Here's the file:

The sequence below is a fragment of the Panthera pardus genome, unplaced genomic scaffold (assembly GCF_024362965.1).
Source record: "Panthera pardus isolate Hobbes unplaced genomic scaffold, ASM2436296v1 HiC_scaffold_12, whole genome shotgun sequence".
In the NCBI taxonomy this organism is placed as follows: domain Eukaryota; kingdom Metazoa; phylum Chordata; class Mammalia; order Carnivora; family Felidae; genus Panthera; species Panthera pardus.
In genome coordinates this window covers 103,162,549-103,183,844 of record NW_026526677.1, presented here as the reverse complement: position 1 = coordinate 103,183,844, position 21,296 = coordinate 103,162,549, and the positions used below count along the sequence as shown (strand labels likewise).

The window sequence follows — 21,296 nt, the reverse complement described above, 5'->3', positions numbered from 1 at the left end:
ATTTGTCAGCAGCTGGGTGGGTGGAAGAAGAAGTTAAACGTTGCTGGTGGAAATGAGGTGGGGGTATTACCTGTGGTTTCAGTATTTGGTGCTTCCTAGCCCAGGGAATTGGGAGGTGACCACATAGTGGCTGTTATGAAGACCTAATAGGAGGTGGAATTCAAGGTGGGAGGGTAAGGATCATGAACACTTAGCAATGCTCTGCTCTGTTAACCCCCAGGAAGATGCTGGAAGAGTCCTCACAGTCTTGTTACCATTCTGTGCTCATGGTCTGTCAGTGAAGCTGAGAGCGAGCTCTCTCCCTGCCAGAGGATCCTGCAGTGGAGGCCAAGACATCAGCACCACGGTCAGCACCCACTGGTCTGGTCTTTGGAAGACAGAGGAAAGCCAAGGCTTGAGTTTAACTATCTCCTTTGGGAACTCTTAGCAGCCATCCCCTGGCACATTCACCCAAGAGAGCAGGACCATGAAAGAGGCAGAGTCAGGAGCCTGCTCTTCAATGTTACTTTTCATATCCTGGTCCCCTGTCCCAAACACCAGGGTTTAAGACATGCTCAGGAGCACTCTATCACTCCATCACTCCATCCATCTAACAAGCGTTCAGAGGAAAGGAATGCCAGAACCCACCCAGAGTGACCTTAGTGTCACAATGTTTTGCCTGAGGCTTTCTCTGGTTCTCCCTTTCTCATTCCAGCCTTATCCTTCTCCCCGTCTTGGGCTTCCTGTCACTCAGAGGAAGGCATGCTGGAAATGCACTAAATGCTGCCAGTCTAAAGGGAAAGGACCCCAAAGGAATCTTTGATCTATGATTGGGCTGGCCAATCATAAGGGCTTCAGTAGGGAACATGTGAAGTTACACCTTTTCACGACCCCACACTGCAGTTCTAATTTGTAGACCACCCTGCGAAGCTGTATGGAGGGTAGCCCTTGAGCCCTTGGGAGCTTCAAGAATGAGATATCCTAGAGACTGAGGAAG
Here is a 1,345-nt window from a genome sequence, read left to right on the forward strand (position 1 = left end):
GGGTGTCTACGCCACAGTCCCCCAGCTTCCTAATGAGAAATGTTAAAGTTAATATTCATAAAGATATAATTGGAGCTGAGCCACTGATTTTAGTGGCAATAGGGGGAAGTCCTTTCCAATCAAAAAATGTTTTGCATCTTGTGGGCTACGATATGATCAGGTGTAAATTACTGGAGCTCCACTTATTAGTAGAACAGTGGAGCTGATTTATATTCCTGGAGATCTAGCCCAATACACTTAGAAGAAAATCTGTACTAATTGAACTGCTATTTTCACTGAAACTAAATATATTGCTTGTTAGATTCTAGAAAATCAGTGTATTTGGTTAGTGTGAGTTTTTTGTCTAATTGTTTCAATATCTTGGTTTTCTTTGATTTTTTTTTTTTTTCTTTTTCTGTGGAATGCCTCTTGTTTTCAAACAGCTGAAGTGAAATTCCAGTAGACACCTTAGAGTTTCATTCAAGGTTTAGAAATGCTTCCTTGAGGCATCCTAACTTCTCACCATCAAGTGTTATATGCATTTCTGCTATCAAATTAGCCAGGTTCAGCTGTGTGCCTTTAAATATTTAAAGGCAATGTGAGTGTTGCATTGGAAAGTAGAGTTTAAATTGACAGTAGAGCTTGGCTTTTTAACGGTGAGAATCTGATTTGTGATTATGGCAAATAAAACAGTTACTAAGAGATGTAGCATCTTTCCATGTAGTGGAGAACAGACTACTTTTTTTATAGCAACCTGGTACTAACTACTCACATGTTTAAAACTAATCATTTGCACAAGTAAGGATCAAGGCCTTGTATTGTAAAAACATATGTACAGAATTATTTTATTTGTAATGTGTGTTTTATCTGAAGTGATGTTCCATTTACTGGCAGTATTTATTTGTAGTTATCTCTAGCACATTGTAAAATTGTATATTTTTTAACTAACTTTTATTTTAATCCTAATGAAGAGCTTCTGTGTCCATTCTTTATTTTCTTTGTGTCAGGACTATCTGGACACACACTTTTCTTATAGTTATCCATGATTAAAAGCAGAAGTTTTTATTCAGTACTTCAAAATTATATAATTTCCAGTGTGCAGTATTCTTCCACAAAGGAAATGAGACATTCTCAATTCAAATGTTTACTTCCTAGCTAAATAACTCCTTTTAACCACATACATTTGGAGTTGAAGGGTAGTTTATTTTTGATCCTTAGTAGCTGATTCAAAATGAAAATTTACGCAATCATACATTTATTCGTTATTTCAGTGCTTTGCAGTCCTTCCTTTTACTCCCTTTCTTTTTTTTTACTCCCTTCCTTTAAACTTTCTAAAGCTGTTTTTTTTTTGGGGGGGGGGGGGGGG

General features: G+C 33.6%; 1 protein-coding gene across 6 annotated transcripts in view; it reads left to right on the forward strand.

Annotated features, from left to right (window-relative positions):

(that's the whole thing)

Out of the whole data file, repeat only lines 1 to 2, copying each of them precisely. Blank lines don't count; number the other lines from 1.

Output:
The sequence below is a fragment of the Panthera pardus genome, unplaced genomic scaffold (assembly GCF_024362965.1).
Source record: "Panthera pardus isolate Hobbes unplaced genomic scaffold, ASM2436296v1 HiC_scaffold_12, whole genome shotgun sequence".